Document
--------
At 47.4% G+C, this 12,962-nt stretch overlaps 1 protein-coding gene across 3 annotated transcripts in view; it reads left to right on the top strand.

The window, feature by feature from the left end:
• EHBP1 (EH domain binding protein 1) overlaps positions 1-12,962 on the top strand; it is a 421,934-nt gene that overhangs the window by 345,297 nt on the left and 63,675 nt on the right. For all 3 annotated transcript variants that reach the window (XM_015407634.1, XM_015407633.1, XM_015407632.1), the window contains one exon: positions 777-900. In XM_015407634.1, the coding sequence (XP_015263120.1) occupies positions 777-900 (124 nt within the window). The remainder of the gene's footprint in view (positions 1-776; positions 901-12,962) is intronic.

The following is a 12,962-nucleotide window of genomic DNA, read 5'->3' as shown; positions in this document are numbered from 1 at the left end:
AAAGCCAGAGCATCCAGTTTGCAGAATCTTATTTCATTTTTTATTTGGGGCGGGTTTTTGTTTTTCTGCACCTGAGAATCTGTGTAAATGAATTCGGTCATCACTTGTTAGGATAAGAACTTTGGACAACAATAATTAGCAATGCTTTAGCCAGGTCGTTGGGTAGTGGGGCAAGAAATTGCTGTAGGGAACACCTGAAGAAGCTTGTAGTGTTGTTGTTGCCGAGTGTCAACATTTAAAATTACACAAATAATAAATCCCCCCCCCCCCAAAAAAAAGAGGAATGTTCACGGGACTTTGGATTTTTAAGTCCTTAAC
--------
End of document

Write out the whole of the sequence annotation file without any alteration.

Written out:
At 47.4% G+C, this 12,962-nt stretch overlaps 1 protein-coding gene across 3 annotated transcripts in view; it reads left to right on the top strand.

The window, feature by feature from the left end:
• EHBP1 (EH domain binding protein 1) overlaps positions 1-12,962 on the top strand; it is a 421,934-nt gene that overhangs the window by 345,297 nt on the left and 63,675 nt on the right. For all 3 annotated transcript variants that reach the window (XM_015407634.1, XM_015407633.1, XM_015407632.1), the window contains one exon: positions 777-900. In XM_015407634.1, the coding sequence (XP_015263120.1) occupies positions 777-900 (124 nt within the window). The remainder of the gene's footprint in view (positions 1-776; positions 901-12,962) is intronic.

The following is a 12,962-nucleotide window of genomic DNA, read 5'->3' as shown; positions in this document are numbered from 1 at the left end:
AAAGCCAGAGCATCCAGTTTGCAGAATCTTATTTCATTTTTTATTTGGGGCGGGTTTTTGTTTTTCTGCACCTGAGAATCTGTGTAAATGAATTCGGTCATCACTTGTTAGGATAAGAACTTTGGACAACAATAATTAGCAATGCTTTAGCCAGGTCGTTGGGTAGTGGGGCAAGAAATTGCTGTAGGGAACACCTGAAGAAGCTTGTAGTGTTGTTGTTGCCGAGTGTCAACATTTAAAATTACACAAATAATAAATCCCCCCCCCCCCAAAAAAAAGAGGAATGTTCACGGGACTTTGGATTTTTAAGTCCTTAAC